By *Jomo Sanga Thomas
(“Plain Talk”, June 26, 2020)
It is a painful experience to listen to persons of influence say there is no racism in SVG. Some say that there is colourism, by which they mean discrimination based on skin colour. And you got it: the darker the skin, the greater the discrimination; the lighter the skin tone, the more privileged the daily life experiences. Clearly, colourism is the twin sister of racism. It flows from the same demented head and has identical destructive effect and impact.
Racism is where systems are put in place to keep people in their place. Colourism manifests itself in a similar fashion. Once you are assigned a station in life, it may take more than a revolution to get you from one place to another. Those in authority or because of the ingrained societal norms, will do all to keep you down, even as those at the bottom of society, the black majority, fight like hell to throw off the oppression.
From the time of conquest, throughout slavery and for another century after the physical shackles were removed from our feet and hands after emancipation, the black majority was kept in its place, brutally oppressed, mercilessly exploited and criminally discriminated against.
An awakening began with the emergence of the Civil Rights and Black Power Movements in the United States. A new consciousness gripped sections of the population and impacted SVG and the rest of the region. Dr. Martin Luther King, Malcolm X, Stokely Carmichael aka Kwame Ture, H. Rap Browne, Eldridge Cleaver, Huey Newton and George Jackson became popular, at least among the progressive and intellectual sections of the community.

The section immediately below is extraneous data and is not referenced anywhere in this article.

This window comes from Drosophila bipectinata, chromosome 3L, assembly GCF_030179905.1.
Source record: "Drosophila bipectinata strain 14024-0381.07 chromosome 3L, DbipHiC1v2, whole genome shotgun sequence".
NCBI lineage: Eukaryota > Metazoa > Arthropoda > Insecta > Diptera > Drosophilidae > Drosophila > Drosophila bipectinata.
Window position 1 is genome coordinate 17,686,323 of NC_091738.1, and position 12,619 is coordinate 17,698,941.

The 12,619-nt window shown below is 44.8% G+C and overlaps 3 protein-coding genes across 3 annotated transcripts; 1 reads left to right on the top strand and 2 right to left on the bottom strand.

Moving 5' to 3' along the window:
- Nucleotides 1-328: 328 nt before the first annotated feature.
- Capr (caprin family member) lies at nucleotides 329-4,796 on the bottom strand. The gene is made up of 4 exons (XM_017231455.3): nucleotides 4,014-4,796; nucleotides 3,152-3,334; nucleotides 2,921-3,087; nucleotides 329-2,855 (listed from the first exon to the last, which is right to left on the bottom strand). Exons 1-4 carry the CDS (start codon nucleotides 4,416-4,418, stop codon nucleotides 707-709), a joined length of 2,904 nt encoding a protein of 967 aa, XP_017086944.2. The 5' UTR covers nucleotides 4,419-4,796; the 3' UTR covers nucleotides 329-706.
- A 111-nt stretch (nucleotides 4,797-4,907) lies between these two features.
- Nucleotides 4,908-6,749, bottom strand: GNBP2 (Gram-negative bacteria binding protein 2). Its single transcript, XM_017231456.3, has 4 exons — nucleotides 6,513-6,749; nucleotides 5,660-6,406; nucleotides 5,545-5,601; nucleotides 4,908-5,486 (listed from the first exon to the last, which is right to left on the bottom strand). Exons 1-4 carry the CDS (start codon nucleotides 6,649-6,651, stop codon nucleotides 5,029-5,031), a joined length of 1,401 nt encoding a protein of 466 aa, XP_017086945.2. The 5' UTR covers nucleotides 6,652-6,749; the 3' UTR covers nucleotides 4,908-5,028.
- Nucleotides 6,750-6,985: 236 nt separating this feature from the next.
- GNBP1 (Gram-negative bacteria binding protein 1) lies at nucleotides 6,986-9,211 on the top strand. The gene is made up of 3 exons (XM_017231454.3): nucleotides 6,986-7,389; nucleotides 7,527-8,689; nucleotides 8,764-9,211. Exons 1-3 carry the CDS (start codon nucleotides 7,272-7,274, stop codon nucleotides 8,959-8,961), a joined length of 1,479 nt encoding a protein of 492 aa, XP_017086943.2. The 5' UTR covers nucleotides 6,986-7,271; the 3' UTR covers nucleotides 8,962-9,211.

Organisations like Black Liberation Action Committee (BLAC), led by Renwick Kamara Rose, and the Organization for Black Cultural Awareness (OBCA), led by Jim Maloney and Patches Knights, popularised and transformed the slogan ‘Black is Beautiful’ into sometimes of an ideology. The more conscious elements in our society started to highlight the fact that colonial England committed genocide on our Garifuna/Kalinago forebears, enslaved thousands of Africans kidnapped from the African continent and brought them here to work for free, thus enriching a white parasitic elite.
These organisations preached race pride, encouraged citizens to reclaim their cultural heritage, to wear African clothing and to adopt African names. Other organizations such as Young Socialist Group (YSG), led by Caspar London, Hugh Ragguette and Glentoy Tswala Browne, and with whom Ralph Gonsalves has some connection, emphasized the class divisions in society.
In 1974, BLAC, OBCA and YSG merged to form the Youlou United Liberation Movement (YULIMO) with Renwick Rose at the helm — Youlou and the Begos being an indigenous name given to our country. By its first anniversary celebration in August 1975, the considered view was that the struggle between classes, especially that struggle between the workers and peasants and the owners of the big plantations and businesses, was the primary factor that determined how the society advanced. As a result, at least among the progressives, issues of race increasingly took second place to matters of class. Issues of race were de-emphasised and class as a standard mode of analysis gained in ascendency. The new mantra was for genuine independence, people’s ownership and control.